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Constant pressure in a heated syringe

  1. Jun 26, 2012 #1
    1. The problem statement, all variables and given/known data
    When a syringe with its end sealed is heated, the piston is pushed back such that the gas pressure in the syringe remains the same. Since the force exerted is dependent on 1) frequency of collision with the walls and 2) the force of the collisions. So comparing before and after heating, is the frequency higher and is the force hitting higher?

    also, is it possible to ask this question: more air is pumped into a filled incompressible tyre and it is put in a cooler. How has the pressure change?
    Or this: Air is drawn out of a filled incompressible tyre and it is also heated up. How has the pressure changed?
    2. Relevant equations

    PV=PV but T is not constant here so I don't think this is applicable?

    3. The attempt at a solution
    The answer key gave the frequency to be the same as before but doesn't the average kinetic energy of the air particles increase? So won't the frequency be subsequently higher as well. Also, if the frequency remains constant doesn't it also mean that the force of collision is the same as well? So going with the same explanation why would the air hit with less force?

    For the other 2 questions I posed, I don't think it is possible to answer them directly because they are contrasting (add air increase P cool reduce P, draw out air reduce P heat increase P). So just this empirical data will not tell us which phenomenon has a greater magnitude which doesn't allow me to say what will happen? But if eg a question says: a water bottle is filled partially with hot water and it expands slightly. Explain in terms of the kinetic model of matter this phenomenon. In this case, air is drawn out as water displaces some of it so pressure decreases, but since they already told us that the bottle expands, that means the pressure must have increased. Hence, the increase in temperature leads to the increase in pressure and this increase is more than the decrease in pressure by the removal of air?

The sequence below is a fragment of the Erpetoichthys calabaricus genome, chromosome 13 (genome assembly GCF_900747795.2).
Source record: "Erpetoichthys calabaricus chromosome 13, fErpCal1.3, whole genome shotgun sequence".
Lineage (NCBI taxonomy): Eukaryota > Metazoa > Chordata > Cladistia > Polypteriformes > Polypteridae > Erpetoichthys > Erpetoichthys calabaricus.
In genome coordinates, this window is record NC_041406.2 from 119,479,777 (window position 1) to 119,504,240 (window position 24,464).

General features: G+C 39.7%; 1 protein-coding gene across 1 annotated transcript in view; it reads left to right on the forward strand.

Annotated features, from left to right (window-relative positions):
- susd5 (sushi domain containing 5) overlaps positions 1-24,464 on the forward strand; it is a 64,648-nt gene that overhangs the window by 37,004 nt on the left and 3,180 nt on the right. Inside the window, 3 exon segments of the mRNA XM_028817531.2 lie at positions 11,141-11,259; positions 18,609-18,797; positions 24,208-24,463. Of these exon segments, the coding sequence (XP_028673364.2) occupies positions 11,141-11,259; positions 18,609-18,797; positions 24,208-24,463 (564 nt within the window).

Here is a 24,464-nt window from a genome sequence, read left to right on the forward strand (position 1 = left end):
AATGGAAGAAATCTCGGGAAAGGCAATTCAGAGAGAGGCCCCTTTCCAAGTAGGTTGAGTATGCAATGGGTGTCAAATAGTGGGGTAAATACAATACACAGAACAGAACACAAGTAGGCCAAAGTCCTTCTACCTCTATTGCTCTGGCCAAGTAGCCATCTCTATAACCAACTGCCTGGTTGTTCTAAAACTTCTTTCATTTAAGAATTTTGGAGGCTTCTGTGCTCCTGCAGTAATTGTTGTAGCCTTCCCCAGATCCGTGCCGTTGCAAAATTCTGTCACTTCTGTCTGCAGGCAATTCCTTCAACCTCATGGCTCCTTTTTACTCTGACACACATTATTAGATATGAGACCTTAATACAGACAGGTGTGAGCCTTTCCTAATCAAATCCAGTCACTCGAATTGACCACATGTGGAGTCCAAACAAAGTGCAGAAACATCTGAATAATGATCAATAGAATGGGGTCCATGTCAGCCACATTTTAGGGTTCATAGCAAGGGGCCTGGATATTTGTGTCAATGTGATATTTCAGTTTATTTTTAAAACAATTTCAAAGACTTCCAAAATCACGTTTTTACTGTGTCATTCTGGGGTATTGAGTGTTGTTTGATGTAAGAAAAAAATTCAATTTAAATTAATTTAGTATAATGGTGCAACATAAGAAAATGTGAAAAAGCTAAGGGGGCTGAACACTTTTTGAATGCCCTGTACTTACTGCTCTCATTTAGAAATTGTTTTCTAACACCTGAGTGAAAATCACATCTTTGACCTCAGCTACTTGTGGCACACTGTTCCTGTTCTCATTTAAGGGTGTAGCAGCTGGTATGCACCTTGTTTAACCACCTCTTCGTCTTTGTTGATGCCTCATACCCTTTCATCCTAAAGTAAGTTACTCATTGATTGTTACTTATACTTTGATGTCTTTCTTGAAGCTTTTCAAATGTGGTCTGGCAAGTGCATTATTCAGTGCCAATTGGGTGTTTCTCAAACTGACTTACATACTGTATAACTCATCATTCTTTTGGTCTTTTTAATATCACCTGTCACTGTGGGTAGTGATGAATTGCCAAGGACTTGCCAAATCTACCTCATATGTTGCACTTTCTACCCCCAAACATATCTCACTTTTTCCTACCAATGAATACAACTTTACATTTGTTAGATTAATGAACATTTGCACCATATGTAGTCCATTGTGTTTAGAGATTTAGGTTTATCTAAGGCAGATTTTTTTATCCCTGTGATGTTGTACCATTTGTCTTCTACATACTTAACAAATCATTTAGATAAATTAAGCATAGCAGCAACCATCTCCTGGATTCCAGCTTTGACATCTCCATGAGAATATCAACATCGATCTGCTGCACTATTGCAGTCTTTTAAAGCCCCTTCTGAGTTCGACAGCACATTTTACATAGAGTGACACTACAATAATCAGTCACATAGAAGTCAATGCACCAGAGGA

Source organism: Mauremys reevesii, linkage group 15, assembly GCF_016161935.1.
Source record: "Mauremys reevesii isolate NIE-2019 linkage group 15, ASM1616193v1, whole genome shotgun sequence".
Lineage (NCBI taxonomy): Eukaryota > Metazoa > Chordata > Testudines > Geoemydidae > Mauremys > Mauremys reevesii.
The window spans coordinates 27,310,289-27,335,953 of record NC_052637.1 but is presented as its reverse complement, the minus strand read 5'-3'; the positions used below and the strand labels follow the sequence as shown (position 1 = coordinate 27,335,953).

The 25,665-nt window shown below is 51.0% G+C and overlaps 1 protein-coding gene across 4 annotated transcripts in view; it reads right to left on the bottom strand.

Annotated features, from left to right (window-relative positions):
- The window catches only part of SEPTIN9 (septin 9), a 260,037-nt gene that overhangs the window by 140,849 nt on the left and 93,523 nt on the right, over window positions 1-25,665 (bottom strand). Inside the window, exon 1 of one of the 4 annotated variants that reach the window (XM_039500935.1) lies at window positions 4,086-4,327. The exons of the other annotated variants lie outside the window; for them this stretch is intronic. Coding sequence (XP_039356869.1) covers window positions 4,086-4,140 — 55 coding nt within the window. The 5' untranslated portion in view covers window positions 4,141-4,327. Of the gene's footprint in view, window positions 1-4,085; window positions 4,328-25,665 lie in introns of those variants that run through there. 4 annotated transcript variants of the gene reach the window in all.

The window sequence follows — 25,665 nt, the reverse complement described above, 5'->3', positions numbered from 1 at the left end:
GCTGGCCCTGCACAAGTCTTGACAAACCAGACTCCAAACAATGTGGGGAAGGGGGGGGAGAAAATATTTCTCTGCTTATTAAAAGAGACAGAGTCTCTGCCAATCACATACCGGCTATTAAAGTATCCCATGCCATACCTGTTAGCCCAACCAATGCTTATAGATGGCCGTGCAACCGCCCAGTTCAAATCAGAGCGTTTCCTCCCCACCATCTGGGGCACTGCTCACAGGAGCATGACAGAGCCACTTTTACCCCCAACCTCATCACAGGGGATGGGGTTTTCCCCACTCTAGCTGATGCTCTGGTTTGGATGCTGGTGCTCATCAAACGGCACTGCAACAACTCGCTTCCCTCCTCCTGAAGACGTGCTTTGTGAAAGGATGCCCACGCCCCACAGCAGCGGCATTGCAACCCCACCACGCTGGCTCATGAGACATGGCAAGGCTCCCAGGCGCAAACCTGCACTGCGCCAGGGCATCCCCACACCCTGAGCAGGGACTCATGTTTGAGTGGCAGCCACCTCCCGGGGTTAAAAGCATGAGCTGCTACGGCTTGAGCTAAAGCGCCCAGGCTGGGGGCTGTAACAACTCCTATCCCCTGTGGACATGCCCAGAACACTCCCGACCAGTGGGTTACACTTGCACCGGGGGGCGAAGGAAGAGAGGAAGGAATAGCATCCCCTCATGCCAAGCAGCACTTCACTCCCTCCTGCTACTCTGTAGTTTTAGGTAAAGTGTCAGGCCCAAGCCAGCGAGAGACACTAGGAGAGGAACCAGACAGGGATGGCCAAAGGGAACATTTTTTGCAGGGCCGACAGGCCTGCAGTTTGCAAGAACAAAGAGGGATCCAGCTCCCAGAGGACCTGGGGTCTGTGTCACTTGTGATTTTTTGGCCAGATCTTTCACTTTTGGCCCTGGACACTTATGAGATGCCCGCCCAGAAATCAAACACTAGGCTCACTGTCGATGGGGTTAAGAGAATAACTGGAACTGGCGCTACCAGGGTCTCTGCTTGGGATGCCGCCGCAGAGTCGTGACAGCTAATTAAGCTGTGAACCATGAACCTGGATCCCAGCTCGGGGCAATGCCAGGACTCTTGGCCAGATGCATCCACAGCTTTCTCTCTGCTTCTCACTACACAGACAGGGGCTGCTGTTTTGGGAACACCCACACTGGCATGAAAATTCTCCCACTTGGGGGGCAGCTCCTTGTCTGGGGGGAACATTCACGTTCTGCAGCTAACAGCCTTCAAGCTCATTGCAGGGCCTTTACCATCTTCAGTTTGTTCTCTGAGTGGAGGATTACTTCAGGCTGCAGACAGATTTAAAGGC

However, this example is also weird be because water pressure should be more than air pressure? I'm quite confused with this. Thanks for the help!
     
  2. jcsd
  3. Jun 26, 2012 #2
    Hi!! :smile:

    Remember, the pressure is constant. The speed of the molecules increases as the temperature increases. Since the pressure remains constant, that means the number of collisions with the container walls doesn’t change. If the number of collisions must stay the same, then the molecules have to travel further before they collide with the container walls. The only way this can happen is if the container volume increases, which is the experiment in question.
     
  4. Jun 26, 2012 #3
    Hi! But what about the force inflicted? Will it also remain the same? Thanks
     
  5. Jun 27, 2012 #4
    Hi, so when an object is heated with a constant pressure, will the frequency of collision and force of collision the same? Thamks
     
  6. Jun 27, 2012 #5
    The frequency is explained in the above post. The force of collision will increase. Can you see how? Think about the force obtained from momentum change per unit time..
     
  7. Jun 27, 2012 #6
    But if force increases won't the pressure in the syringe be greater than before? Which is not true since the pressure remains constant in the syringe? Before and after frequency same, but before and after th force is greater so I don't quite understand this part.

    Thanks infinitum!